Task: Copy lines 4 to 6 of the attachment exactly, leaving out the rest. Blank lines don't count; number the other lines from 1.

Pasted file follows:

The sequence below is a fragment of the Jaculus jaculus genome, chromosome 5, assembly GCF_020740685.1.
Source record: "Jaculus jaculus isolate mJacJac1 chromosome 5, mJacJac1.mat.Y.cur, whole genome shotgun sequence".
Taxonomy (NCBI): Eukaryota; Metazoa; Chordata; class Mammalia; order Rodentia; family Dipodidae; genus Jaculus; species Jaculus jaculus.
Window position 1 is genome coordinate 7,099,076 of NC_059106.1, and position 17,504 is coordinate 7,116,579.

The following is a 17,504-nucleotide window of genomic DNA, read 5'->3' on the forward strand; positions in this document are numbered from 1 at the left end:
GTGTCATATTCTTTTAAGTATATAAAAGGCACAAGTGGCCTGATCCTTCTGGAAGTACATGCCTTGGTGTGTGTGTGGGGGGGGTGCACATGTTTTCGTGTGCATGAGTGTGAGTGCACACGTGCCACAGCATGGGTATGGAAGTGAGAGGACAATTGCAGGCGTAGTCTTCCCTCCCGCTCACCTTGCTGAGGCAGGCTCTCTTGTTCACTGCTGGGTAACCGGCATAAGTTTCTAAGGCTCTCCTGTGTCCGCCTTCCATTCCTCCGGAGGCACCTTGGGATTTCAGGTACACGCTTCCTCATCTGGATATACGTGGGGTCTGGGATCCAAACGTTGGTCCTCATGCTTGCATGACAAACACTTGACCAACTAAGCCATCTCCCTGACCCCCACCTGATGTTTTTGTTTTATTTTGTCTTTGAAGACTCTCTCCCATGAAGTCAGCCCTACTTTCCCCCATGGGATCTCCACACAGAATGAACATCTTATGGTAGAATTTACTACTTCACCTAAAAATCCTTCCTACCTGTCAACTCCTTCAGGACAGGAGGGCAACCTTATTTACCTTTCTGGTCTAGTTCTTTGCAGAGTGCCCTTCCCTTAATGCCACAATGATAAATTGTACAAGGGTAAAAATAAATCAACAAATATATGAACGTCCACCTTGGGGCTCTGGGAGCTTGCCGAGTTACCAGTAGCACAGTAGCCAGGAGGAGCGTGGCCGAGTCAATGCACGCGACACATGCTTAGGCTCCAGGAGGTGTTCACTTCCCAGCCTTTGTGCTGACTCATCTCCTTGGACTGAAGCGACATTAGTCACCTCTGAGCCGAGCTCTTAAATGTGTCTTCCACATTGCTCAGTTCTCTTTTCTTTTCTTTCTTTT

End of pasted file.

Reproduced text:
Window position 1 is genome coordinate 7,099,076 of NC_059106.1, and position 17,504 is coordinate 7,116,579.

The following is a 17,504-nucleotide window of genomic DNA, read 5'->3' on the forward strand; positions in this document are numbered from 1 at the left end:
GTGTCATATTCTTTTAAGTATATAAAAGGCACAAGTGGCCTGATCCTTCTGGAAGTACATGCCTTGGTGTGTGTGTGGGGGGGGTGCACATGTTTTCGTGTGCATGAGTGTGAGTGCACACGTGCCACAGCATGGGTATGGAAGTGAGAGGACAATTGCAGGCGTAGTCTTCCCTCCCGCTCACCTTGCTGAGGCAGGCTCTCTTGTTCACTGCTGGGTAACCGGCATAAGTTTCTAAGGCTCTCCTGTGTCCGCCTTCCATTCCTCCGGAGGCACCTTGGGATTTCAGGTACACGCTTCCTCATCTGGATATACGTGGGGTCTGGGATCCAAACGTTGGTCCTCATGCTTGCATGACAAACACTTGACCAACTAAGCCATCTCCCTGACCCCCACCTGATGTTTTTGTTTTATTTTGTCTTTGAAGACTCTCTCCCATGAAGTCAGCCCTACTTTCCCCCATGGGATCTCCACACAGAATGAACATCTTATGGTAGAATTTACTACTTCACCTAAAAATCCTTCCTACCTGTCAACTCCTTCAGGACAGGAGGGCAACCTTATTTACCTTTCTGGTCTAGTTCTTTGCAGAGTGCCCTTCCCTTAATGCCACAATGATAAATTGTACAAGGGTAAAAATAAATCAACAAATATATGAACGTCCACCTTGGGGCTCTGGGAGCTTGCCGAGTTACCAGTAGCACAGTAGCCAGGAGGAGCGTGGCCGAGTCAATGCACGCGACACATGCTTAGGCTCCAGGAGGTGTTCACTTCCCAGCCTTTGTGCTGACTCATCTCCTTGGACTGAAGCGACATTAGTCACCTCTGAGCCGAGCTCTTAAATGTGTCTTCCACATTGCTCAGTTCTCTTTTCTTTTCTTTCTTTT